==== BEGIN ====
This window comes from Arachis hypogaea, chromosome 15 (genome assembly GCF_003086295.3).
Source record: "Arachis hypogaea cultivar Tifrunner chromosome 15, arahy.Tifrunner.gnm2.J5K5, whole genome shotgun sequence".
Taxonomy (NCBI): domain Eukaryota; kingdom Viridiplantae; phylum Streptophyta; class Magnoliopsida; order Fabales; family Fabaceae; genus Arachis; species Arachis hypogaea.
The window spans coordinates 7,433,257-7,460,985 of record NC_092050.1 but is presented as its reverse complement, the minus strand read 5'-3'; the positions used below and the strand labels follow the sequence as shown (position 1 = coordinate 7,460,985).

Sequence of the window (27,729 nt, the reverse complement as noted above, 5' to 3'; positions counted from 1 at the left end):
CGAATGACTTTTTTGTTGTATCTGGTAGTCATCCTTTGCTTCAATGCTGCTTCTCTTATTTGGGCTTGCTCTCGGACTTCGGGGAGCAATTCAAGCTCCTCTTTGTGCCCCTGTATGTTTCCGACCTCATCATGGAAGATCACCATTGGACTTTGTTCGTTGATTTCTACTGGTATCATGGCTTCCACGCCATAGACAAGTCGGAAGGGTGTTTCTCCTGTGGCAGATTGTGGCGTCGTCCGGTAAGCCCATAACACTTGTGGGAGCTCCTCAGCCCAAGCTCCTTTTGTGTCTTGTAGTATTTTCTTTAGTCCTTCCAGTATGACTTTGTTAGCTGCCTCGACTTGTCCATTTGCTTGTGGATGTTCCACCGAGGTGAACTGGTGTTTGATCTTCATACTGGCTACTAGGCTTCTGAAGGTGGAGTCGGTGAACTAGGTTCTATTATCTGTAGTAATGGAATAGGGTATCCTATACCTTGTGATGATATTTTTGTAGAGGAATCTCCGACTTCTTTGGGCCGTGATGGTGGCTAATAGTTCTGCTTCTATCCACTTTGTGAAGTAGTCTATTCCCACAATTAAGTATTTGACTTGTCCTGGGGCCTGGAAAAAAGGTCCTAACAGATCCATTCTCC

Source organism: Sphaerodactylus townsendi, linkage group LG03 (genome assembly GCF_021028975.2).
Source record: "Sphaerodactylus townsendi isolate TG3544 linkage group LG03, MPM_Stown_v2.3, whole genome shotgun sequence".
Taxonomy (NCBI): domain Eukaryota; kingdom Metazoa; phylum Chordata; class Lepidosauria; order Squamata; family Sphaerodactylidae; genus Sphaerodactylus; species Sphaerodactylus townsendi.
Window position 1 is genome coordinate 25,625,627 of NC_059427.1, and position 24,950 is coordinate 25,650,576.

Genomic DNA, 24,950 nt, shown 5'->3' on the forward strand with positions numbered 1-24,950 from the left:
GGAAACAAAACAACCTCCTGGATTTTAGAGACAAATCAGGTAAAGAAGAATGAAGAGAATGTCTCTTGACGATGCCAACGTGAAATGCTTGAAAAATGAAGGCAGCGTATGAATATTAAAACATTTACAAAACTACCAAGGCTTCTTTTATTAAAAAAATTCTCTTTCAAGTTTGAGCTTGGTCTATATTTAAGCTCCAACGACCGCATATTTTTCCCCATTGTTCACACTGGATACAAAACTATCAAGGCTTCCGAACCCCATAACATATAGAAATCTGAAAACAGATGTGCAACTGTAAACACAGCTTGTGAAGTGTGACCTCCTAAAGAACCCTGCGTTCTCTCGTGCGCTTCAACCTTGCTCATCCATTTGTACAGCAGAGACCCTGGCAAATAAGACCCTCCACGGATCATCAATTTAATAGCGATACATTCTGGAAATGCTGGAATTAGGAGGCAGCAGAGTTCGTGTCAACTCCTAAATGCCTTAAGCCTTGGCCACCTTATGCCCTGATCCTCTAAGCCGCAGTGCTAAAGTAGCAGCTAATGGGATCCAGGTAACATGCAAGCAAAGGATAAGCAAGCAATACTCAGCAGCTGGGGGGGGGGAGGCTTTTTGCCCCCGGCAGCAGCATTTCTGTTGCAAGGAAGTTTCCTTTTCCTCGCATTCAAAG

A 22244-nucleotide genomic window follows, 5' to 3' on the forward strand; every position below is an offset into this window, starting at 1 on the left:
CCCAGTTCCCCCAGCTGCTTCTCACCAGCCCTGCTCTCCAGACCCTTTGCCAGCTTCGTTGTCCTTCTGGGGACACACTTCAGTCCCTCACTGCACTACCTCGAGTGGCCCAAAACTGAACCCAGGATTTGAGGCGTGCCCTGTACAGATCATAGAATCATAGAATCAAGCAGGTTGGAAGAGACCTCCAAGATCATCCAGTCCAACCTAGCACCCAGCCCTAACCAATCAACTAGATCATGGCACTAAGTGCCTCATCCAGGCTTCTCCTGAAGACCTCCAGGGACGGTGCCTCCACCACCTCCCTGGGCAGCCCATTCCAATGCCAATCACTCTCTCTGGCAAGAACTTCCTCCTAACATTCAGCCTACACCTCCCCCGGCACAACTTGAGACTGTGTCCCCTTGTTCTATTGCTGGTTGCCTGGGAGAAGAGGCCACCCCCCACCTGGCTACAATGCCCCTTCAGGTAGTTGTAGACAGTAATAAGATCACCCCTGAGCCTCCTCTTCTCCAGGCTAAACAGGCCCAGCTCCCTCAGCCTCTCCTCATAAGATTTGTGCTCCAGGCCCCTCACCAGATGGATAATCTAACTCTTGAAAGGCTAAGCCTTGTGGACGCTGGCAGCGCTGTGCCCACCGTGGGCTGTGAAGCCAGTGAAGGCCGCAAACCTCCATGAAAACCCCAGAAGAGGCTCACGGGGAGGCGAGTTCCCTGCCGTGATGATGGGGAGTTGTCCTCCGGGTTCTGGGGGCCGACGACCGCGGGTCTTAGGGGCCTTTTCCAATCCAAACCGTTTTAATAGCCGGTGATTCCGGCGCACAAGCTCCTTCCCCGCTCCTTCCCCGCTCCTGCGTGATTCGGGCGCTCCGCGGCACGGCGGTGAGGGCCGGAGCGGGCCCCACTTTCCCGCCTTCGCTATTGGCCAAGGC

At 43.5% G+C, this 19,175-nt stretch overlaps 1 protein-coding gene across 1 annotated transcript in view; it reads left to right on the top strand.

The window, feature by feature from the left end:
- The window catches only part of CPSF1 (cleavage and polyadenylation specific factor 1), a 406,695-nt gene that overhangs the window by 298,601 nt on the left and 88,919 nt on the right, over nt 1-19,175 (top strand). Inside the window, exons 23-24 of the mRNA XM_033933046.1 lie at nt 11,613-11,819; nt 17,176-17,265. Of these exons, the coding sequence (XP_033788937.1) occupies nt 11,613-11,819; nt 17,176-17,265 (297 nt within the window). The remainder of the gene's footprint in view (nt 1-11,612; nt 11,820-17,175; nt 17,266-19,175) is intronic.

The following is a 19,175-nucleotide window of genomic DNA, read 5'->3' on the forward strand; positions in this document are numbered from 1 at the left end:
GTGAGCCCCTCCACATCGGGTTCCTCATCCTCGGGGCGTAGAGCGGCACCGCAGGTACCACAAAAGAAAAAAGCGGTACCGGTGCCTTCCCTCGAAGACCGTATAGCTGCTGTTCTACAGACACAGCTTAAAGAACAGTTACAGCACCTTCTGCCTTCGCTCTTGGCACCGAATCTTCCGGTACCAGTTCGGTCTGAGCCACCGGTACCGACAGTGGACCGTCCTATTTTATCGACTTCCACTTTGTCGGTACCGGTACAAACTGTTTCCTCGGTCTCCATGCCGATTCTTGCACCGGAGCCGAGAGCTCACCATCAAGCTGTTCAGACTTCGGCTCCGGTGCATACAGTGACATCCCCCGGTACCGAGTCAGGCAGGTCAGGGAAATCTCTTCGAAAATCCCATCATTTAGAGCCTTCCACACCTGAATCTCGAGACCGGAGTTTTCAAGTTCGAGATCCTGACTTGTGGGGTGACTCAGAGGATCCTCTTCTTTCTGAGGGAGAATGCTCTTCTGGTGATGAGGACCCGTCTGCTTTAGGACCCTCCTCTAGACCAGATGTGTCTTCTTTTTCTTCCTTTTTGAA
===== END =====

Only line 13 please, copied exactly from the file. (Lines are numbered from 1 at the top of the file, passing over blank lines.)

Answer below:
A 22244-nucleotide genomic window follows, 5' to 3' on the forward strand; every position below is an offset into this window, starting at 1 on the left: